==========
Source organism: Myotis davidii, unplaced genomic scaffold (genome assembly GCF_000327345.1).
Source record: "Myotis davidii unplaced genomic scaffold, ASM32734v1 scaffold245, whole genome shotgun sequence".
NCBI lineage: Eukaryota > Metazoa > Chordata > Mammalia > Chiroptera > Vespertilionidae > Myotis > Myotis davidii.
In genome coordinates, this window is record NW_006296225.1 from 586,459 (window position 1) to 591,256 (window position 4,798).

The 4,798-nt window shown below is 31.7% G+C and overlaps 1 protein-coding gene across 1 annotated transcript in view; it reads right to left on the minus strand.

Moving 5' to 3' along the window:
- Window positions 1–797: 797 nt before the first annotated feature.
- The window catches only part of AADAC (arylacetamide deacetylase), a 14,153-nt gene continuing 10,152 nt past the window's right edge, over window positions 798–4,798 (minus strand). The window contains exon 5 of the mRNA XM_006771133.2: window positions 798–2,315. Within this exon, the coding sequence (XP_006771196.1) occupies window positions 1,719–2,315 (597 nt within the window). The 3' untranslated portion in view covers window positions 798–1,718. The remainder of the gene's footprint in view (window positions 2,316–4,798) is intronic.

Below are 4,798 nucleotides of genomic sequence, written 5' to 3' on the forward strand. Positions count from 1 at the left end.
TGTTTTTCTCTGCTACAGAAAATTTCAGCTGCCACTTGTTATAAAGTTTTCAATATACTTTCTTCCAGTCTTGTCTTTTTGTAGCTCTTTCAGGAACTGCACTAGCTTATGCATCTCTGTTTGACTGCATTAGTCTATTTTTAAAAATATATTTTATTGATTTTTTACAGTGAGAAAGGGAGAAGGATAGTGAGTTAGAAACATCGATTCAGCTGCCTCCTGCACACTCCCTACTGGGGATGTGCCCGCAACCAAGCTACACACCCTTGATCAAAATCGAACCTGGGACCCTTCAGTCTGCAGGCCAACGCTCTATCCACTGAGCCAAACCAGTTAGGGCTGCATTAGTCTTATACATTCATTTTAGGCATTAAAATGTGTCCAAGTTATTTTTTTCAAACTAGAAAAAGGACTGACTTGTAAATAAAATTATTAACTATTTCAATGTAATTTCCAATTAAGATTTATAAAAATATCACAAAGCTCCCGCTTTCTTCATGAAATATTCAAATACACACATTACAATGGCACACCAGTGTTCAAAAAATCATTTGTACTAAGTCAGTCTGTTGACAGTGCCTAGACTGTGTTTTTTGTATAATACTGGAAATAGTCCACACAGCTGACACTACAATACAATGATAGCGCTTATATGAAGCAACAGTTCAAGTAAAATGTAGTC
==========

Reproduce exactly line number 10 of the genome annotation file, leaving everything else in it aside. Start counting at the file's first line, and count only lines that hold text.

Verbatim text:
TGTTTTTCTCTGCTACAGAAAATTTCAGCTGCCACTTGTTATAAAGTTTTCAATATACTTTCTTCCAGTCTTGTCTTTTTGTAGCTCTTTCAGGAACTGCACTAGCTTATGCATCTCTGTTTGACTGCATTAGTCTATTTTTAAAAATATATTTTATTGATTTTTTACAGTGAGAAAGGGAGAAGGATAGTGAGTTAGAAACATCGATTCAGCTGCCTCCTGCACACTCCCTACTGGGGATGTGCCCGCAACCAAGCTACACACCCTTGATCAAAATCGAACCTGGGACCCTTCAGTCTGCAGGCCAACGCTCTATCCACTGAGCCAAACCAGTTAGGGCTGCATTAGTCTTATACATTCATTTTAGGCATTAAAATGTGTCCAAGTTATTTTTTTCAAACTAGAAAAAGGACTGACTTGTAAATAAAATTATTAACTATTTCAATGTAATTTCCAATTAAGATTTATAAAAATATCACAAAGCTCCCGCTTTCTTCATGAAATATTCAAATACACACATTACAATGGCACACCAGTGTTCAAAAAATCATTTGTACTAAGTCAGTCTGTTGACAGTGCCTAGACTGTGTTTTTTGTATAATACTGGAAATAGTCCACACAGCTGACACTACAATACAATGATAGCGCTTATATGAAGCAACAGTTCAAGTAAAATGTAGTC